The BBC recently carried out a survey via their Affordable Living UK Facebook group to find out whether tenants of private landlords felt they were receiving a positive or negative experience.
Here is a summary of the major conclusions.
• Flexibility. We live in a gig economy and many people rely on short term employment or freelance work. The flexibility of being able to move to a new home in a new area at relatively short notice is a positive boon to many young people.
It was reported in July that the government is planning to introduce new compulsory three year contracts whilst allowing tenants to walk away from the tenancy before the end of the term if they wish.
Unsurprisingly most landlords have expressed anger at the proposals.
At present, some 80% of tenancies in England and Wales are assured shorthold tenancies of six and twelve months. Within that timescale, a landlord can currently ask a tenant to vacate the premises, sometimes at short notice.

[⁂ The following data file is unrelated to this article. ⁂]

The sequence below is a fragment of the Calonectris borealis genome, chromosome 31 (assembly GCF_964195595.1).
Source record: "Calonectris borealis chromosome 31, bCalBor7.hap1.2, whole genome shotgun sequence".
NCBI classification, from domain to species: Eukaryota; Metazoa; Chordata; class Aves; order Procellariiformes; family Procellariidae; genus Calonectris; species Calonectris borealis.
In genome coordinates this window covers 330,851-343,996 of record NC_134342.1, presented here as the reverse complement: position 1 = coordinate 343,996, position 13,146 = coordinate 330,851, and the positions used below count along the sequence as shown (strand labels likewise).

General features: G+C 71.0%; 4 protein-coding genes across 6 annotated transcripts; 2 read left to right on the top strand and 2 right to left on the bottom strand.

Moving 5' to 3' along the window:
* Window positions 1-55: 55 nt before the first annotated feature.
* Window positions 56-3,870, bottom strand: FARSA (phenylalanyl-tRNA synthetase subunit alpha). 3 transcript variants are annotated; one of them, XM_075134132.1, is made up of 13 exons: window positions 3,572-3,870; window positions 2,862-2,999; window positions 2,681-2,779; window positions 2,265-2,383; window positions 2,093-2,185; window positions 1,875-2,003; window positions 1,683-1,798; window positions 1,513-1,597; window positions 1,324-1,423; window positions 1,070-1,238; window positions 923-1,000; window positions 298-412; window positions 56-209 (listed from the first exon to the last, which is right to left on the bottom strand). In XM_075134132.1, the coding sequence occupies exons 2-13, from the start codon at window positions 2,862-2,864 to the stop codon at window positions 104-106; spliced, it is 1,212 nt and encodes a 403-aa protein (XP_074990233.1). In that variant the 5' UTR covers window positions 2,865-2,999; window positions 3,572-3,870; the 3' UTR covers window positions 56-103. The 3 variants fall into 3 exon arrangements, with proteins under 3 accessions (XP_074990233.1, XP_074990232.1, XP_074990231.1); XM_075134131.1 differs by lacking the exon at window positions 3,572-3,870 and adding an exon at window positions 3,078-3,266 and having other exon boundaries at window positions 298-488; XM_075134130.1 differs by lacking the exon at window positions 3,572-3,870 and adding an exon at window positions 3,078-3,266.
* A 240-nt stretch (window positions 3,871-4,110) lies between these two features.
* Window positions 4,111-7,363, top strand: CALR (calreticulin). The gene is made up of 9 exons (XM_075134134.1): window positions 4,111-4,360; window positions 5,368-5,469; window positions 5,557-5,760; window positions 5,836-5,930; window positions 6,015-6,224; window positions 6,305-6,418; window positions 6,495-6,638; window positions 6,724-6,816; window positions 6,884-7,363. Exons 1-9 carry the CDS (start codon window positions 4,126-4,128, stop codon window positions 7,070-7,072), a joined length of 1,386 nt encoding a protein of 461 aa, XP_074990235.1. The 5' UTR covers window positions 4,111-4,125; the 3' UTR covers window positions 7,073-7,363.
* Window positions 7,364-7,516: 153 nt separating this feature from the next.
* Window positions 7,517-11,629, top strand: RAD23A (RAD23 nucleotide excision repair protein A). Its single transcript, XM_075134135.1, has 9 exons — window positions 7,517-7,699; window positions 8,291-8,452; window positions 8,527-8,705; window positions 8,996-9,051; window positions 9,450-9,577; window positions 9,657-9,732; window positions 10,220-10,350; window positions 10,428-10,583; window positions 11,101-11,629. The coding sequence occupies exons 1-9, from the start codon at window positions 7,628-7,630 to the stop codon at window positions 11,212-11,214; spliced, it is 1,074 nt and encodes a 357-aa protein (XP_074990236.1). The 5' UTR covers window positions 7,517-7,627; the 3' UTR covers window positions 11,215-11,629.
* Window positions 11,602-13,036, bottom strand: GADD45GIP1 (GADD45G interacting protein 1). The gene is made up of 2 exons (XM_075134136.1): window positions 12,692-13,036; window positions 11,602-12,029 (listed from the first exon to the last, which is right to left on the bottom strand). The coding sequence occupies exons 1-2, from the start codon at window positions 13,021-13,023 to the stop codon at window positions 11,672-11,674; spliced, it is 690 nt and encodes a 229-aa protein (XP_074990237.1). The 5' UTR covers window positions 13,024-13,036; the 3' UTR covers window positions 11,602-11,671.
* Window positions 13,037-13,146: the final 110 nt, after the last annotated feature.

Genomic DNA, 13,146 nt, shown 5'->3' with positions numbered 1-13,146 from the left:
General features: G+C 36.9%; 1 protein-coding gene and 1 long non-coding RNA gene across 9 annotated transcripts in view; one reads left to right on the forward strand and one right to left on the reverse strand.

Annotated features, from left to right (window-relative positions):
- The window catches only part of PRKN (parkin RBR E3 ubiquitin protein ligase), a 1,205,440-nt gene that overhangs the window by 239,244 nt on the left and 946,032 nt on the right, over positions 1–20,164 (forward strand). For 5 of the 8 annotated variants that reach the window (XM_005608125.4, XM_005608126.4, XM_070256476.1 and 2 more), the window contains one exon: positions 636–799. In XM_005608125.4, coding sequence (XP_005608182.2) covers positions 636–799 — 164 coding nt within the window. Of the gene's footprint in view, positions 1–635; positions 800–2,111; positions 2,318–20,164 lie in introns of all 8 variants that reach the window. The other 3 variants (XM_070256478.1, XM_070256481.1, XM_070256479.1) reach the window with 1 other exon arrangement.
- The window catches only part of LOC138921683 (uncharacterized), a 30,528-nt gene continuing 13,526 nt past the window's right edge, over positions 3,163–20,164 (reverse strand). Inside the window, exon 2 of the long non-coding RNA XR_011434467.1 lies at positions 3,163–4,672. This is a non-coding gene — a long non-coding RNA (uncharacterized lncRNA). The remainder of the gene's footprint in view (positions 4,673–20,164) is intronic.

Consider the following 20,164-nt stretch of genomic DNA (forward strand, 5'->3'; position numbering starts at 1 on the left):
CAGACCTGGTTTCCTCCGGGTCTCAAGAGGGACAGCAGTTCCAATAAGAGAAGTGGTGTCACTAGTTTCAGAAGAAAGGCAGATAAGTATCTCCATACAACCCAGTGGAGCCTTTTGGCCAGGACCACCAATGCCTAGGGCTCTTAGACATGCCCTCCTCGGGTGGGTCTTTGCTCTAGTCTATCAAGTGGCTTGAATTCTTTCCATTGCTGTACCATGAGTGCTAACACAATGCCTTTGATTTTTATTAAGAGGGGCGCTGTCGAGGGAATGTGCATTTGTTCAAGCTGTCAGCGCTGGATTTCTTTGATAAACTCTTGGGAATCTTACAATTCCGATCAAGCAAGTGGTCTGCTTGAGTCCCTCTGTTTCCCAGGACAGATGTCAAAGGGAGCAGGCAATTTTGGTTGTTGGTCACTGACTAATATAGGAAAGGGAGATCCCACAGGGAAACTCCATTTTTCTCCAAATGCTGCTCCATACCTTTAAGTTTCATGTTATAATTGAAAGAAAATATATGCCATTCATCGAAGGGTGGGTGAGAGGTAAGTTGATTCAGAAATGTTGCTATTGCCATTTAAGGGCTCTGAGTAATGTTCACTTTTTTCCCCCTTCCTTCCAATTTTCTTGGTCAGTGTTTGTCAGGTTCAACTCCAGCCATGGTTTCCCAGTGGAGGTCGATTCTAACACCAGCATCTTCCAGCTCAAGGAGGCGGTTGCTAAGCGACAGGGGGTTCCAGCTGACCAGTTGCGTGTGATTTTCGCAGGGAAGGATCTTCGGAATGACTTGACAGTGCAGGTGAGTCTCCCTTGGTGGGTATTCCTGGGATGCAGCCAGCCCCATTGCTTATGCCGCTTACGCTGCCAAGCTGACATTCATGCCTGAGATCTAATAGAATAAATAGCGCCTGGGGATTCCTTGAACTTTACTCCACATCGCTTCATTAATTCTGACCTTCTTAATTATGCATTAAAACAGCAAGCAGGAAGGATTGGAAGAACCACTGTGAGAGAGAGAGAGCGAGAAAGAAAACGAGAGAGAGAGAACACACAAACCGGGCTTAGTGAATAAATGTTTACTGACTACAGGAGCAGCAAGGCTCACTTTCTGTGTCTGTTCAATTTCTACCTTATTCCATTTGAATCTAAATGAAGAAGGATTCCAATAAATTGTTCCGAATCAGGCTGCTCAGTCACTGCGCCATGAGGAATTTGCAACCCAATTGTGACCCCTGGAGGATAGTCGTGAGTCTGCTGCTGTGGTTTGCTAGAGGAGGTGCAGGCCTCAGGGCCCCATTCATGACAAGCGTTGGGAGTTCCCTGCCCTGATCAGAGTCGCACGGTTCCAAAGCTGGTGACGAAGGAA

Let’s start with a couple of definitions:
MEES – Minimum Energy Efficiency Standard.
EPC – Energy Performance Certificate.
Since October 2008, landlords in England and Wales offering property for rent have been required by law to provide prospective tenants with an Energy Performance Certificate for their property. The certificate must be provided free either when or before any written information about the property is provided to prospective tenants or a viewing is conducted.
I expect you have heard of property developer, entrepreneur and TV presenter Sarah Beeny. As she explained in a recent interview in The Daily Telegraph, she knew that she wanted to go into property development from a young age.
While friends and contemporaries were studying hard at university, Sarah was checking out the property market and by her mid-20s had an established property development business. A chance meeting and conversation at a hen party resulted in a successful screen test and when her first TV show Property Ladder appeared her career really took off.